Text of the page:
Punk's not dead. Partly because Ian Thompson, founder of D.C. punk label Cricket Cemetery, is making it revelant again.
Founded in Arlington in 2010, Cricket Cemetery was created to release Thompson's band's first 7" record. But once he was equipped with the know-how of production, Thompson saw the label as an outlet for much more than his own music.
"Youth are not being represented as they should be," he said. "This label is an entity for things that need to be heard."
In a city where the main export is power, the youth have long been in revolt, Thompson said. For decades, punk has not only been the discord of the pecking order in Washington, it has also been a community of protest and support.
"Punk has a lot of community roots," said Kyle Brannon, an American University professor (and punk enthusiast). "It's not just 'let's piss off our parents.' It's artists being dedicated to their music, and each other. It's a positive thing."
However, Thompson argues that sometimes labels lose sight of the music. "Some D.C. labels just tend to put out their friend's bands." Cricket Cemetery has recently signed a handful of outside-of-the-Beltway bands, including the much anticipated Swallowing Swords, a trio out of California, and Host, a hardcore band from New York.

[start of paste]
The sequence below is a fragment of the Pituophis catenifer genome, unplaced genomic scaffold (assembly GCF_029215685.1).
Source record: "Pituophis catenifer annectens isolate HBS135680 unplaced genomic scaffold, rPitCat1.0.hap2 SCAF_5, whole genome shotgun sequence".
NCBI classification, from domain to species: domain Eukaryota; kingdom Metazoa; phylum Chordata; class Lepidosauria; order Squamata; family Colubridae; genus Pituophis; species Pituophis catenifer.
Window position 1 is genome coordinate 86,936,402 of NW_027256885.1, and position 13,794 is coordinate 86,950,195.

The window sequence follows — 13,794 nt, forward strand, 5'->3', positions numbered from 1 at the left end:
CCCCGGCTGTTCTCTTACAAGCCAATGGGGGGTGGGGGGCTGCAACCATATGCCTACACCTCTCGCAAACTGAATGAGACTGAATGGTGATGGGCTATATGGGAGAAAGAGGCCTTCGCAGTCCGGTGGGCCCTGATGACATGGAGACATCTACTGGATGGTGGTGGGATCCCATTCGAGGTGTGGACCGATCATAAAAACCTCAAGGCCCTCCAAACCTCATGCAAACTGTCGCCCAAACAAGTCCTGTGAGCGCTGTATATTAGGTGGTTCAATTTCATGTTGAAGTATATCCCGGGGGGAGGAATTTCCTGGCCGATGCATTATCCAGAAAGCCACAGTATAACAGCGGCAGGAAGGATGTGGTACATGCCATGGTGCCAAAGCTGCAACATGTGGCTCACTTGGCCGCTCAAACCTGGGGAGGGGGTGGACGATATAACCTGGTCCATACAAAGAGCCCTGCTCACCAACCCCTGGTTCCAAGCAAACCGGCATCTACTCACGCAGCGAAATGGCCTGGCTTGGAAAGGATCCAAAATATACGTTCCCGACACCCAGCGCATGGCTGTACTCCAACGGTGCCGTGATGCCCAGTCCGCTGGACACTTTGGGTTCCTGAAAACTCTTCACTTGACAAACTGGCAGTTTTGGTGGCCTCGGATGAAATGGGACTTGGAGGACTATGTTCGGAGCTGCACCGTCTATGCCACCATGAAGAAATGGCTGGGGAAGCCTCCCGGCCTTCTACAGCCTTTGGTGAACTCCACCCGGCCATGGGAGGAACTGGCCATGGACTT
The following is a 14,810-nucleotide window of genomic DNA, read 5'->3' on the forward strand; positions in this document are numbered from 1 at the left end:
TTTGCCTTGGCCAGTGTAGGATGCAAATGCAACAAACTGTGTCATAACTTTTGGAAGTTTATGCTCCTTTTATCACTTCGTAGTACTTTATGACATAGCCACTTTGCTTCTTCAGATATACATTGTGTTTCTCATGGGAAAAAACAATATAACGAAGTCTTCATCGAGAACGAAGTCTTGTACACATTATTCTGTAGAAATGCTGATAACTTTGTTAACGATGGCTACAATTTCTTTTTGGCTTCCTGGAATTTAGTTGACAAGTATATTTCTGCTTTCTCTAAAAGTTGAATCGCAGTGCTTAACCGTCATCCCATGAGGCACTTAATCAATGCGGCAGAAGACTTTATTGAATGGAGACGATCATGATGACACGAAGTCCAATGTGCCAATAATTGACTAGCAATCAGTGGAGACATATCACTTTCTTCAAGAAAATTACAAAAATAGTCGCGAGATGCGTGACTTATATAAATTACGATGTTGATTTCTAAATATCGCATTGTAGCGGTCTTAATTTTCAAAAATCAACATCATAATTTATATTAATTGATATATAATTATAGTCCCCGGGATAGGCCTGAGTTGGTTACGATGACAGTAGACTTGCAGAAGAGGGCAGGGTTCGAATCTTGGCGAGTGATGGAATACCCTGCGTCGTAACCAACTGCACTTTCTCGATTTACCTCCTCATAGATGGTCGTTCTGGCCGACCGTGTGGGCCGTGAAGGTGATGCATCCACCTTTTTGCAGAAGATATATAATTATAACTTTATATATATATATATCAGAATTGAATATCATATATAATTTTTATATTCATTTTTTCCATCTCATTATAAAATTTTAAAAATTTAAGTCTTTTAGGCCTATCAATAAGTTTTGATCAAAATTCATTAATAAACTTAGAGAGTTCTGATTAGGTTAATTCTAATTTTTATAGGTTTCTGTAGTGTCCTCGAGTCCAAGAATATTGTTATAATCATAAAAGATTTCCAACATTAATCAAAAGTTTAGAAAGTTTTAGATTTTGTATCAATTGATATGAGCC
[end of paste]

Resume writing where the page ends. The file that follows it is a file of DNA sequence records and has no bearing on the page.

"My goal is to put out a bunch of records and help out a bunch of bands," Thompson said.
Unlike virtually any other label, Cricket Cemetery is essentially a vinyl-only production. In an age where you can get all music electronically, many miss the tangibility of putting a record on -- or are young enough to have never done so until now.
"I've always collected vinyl," Thompson said. "I missed holding something in my hand. Vinyl comes alive. It's a very intimate experience."
Intimacy aside, some people find vinyl impractical.
"I prefer my iPod," said Brannon. "It allows me to grab music and go. It's not very convenient to sit down and listen to vinyl. I still buy vinyl to support artists, but I prefer the digital."
Lucky for Brannon, all Cricket Cemetery vinyl purchases do come with digital downloads -- you just have to buy the physical record, too.
No matter the preferred method of listening, people are listening. "It will always be here," said Thompson. "Punk is not trying to aspire to anything. It's simply giving people something to live by."
Four bands on the label -- Lions and Tigers and Whales, Lenorable, Dance for the Dying, and Nunchucks -- will be playing at the Velvet Lounge (915 U St. N.W.) on Oct. 7. Proceeds will go to the Edgar Allen Poe house.